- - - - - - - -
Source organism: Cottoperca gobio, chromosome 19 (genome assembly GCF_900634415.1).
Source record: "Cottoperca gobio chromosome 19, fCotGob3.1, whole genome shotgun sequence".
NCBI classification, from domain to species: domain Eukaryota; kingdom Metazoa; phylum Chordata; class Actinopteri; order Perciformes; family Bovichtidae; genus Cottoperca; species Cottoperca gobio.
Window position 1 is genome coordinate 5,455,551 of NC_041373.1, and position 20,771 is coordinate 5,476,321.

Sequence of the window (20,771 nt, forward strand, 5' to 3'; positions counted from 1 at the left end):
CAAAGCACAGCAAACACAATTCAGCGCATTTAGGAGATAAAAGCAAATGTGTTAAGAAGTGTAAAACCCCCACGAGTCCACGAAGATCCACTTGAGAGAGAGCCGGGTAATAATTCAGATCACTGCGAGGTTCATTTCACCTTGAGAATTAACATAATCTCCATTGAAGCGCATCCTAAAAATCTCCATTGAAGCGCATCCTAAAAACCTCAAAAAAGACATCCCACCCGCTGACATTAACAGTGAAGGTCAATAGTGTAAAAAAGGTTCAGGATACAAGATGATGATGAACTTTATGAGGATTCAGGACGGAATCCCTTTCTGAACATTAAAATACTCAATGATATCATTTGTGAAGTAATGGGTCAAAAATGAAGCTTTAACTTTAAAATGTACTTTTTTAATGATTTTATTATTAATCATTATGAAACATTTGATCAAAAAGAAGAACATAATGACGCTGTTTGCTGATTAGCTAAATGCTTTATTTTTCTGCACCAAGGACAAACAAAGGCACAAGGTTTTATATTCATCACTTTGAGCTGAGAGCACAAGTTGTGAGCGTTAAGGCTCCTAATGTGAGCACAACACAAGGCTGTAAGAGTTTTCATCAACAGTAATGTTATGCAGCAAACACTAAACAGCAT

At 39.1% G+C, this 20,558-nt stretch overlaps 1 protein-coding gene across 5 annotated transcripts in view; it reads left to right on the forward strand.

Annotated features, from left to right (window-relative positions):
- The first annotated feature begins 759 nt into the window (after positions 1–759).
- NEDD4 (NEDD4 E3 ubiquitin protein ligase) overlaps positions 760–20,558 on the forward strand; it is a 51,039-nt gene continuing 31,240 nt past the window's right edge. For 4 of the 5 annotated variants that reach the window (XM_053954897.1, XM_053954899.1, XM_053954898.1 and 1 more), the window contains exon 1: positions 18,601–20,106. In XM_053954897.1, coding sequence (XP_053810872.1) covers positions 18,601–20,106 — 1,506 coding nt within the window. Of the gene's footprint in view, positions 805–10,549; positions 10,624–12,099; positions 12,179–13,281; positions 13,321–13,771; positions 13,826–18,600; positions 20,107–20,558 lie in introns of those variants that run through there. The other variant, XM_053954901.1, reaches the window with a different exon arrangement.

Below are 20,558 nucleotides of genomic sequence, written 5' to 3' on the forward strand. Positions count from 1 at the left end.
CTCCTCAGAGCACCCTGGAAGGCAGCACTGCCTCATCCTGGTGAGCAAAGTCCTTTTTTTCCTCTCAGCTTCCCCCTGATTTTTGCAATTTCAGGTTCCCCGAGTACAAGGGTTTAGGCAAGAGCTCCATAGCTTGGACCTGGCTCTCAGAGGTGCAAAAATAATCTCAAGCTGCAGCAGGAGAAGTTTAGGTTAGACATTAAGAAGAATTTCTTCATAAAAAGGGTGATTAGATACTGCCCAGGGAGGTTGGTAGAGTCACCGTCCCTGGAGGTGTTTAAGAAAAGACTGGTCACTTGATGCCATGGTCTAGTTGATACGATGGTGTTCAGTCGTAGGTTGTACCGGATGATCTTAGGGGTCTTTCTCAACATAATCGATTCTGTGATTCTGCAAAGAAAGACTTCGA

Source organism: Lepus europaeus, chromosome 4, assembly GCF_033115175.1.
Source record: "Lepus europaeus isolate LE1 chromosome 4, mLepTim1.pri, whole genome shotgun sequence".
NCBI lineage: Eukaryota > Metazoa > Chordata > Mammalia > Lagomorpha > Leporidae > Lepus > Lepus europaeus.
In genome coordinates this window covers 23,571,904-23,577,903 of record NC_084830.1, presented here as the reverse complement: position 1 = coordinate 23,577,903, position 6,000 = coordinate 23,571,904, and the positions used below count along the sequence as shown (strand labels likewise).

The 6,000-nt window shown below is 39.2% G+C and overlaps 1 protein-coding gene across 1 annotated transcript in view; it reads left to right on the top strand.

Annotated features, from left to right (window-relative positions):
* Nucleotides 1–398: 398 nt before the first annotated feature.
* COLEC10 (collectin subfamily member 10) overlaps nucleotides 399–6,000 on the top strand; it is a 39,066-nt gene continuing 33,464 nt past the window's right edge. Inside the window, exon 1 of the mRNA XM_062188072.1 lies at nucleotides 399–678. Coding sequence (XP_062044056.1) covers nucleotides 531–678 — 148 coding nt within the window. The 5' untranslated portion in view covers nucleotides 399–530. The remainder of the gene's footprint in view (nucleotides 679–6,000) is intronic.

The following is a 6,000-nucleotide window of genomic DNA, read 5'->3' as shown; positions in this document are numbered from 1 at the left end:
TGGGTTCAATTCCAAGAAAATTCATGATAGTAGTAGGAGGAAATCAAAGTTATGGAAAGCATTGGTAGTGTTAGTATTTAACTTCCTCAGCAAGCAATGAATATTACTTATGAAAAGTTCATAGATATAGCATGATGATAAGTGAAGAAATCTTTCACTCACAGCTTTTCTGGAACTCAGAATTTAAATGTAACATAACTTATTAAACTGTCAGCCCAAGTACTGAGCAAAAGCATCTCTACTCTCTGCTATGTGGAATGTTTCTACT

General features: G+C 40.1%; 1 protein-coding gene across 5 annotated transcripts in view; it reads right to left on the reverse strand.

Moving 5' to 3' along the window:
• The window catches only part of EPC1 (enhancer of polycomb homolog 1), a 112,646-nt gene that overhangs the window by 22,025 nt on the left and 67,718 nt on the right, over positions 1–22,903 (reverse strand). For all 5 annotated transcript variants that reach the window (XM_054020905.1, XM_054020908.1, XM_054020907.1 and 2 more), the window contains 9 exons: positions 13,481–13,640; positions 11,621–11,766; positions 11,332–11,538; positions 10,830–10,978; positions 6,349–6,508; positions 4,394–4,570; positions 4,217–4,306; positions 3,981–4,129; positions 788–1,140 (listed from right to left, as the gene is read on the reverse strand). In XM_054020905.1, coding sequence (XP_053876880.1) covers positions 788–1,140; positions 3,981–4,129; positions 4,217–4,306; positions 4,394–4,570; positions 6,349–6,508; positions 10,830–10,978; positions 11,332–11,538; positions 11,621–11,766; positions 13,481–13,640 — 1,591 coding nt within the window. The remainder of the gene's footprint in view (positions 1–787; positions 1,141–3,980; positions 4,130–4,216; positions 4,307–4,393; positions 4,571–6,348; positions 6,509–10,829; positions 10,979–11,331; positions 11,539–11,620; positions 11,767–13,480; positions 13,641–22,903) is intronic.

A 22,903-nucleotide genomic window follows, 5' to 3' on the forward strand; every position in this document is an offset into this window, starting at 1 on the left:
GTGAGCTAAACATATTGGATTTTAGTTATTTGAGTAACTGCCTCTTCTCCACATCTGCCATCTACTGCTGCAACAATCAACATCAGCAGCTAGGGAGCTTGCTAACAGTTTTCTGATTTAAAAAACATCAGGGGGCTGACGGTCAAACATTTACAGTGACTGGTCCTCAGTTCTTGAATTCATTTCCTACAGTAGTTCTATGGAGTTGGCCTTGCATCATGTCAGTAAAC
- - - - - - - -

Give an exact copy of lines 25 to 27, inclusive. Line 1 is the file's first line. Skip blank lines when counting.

• The window catches only part of EPC1 (enhancer of polycomb homolog 1), a 112,646-nt gene that overhangs the window by 22,025 nt on the left and 67,718 nt on the right, over positions 1–22,903 (reverse strand). For all 5 annotated transcript variants that reach the window (XM_054020905.1, XM_054020908.1, XM_054020907.1 and 2 more), the window contains 9 exons: positions 13,481–13,640; positions 11,621–11,766; positions 11,332–11,538; positions 10,830–10,978; positions 6,349–6,508; positions 4,394–4,570; positions 4,217–4,306; positions 3,981–4,129; positions 788–1,140 (listed from right to left, as the gene is read on the reverse strand). In XM_054020905.1, coding sequence (XP_053876880.1) covers positions 788–1,140; positions 3,981–4,129; positions 4,217–4,306; positions 4,394–4,570; positions 6,349–6,508; positions 10,830–10,978; positions 11,332–11,538; positions 11,621–11,766; positions 13,481–13,640 — 1,591 coding nt within the window. The remainder of the gene's footprint in view (positions 1–787; positions 1,141–3,980; positions 4,130–4,216; positions 4,307–4,393; positions 4,571–6,348; positions 6,509–10,829; positions 10,979–11,331; positions 11,539–11,620; positions 11,767–13,480; positions 13,641–22,903) is intronic.

A 22,903-nucleotide genomic window follows, 5' to 3' on the forward strand; every position in this document is an offset into this window, starting at 1 on the left:
GTGAGCTAAACATATTGGATTTTAGTTATTTGAGTAACTGCCTCTTCTCCACATCTGCCATCTACTGCTGCAACAATCAACATCAGCAGCTAGGGAGCTTGCTAACAGTTTTCTGATTTAAAAAACATCAGGGGGCTGACGGTCAAACATTTACAGTGACTGGTCCTCAGTTCTTGAATTCATTTCCTACAGTAGTTCTATGGAGTTGGCCTTGCATCATGTCAGTAAAC